San Diego area residents had an impoverished view of crime in their city; the official crime maps only showed a few weeks of incidents, and the local statistics covered entire neighborhoods, neglecting to consider the difference in time of day or commercial crime versus residential crime. Worse, the data that could answer these questions were not available, and the agency that controlled the data responded to requests either with refusals or quotes of very high fees.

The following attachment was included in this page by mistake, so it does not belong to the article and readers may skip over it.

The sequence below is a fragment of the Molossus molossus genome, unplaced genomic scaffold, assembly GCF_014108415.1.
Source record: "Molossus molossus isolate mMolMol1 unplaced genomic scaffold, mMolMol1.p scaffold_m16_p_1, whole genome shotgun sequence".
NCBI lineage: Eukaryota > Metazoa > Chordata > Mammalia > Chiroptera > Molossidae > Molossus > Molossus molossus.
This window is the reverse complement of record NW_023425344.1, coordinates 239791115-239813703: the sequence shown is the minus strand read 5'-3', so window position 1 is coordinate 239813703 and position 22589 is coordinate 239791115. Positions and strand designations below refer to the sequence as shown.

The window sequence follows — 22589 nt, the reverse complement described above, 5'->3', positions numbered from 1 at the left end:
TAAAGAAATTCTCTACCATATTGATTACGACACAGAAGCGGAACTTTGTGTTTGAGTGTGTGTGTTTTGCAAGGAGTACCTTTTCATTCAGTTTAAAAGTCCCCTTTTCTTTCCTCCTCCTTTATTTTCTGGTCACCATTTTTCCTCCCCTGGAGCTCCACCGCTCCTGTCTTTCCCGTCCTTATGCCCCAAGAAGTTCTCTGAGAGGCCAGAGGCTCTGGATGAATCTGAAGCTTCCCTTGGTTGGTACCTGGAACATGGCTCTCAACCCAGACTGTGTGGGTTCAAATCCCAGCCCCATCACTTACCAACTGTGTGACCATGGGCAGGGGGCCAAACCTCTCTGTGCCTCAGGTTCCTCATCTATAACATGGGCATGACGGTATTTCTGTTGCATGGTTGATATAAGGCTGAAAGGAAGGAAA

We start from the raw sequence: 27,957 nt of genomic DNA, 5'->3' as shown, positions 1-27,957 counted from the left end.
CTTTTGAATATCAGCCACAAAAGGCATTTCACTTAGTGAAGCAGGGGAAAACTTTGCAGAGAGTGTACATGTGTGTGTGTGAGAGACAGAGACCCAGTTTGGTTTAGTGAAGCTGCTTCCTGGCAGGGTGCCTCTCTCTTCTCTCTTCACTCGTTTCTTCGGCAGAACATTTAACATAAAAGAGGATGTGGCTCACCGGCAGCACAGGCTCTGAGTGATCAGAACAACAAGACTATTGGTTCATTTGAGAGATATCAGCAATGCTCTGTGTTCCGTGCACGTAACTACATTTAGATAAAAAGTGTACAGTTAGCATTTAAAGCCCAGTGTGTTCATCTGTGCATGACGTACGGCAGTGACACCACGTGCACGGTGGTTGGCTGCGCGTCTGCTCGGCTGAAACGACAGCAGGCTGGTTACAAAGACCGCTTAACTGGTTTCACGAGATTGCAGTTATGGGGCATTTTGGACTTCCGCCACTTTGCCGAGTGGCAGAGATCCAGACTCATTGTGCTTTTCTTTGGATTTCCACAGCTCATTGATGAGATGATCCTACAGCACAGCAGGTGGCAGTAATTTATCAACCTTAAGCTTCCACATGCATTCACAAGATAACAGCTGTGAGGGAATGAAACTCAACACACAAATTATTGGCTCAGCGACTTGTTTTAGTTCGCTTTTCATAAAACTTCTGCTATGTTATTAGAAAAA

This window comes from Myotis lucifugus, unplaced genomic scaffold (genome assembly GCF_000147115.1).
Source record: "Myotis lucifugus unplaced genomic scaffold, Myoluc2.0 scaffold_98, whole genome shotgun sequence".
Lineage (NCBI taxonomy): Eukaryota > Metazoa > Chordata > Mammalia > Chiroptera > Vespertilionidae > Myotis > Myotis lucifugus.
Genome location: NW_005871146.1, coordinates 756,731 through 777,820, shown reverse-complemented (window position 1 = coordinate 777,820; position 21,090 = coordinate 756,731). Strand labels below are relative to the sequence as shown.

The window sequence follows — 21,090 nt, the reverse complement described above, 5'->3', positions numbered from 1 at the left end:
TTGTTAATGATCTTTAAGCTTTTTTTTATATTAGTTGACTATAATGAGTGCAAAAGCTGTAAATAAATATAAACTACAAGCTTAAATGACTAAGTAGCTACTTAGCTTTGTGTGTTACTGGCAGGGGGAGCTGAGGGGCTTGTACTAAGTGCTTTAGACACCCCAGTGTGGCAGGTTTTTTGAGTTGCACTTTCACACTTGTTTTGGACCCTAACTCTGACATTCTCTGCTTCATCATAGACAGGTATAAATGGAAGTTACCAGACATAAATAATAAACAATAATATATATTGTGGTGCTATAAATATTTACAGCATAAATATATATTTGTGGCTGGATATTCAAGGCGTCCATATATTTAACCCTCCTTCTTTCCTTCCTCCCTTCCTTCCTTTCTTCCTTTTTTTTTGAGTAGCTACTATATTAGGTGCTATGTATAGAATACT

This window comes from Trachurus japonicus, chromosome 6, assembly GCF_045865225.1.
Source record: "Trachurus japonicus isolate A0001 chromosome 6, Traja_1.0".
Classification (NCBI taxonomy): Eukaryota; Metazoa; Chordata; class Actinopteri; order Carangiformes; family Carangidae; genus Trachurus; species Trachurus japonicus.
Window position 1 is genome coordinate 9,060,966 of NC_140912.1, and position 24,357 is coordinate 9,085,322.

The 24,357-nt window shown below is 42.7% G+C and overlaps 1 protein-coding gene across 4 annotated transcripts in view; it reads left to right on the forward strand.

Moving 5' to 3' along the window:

Over the course of six months and 50 emails, we negotiated with the agency that held the crime data, eventually getting 6 years of data for a fee of $134. Then, working though our non profit project, the San Diego Regional Data Library, we led volunteers in visualization projects to produce time series and heat maps, allowing citizens to understand how crime incidents vary with time of day and fine grained locations. Then, we posted the datasets and visualizations publicly as a resource for many subsequent local and national research projects.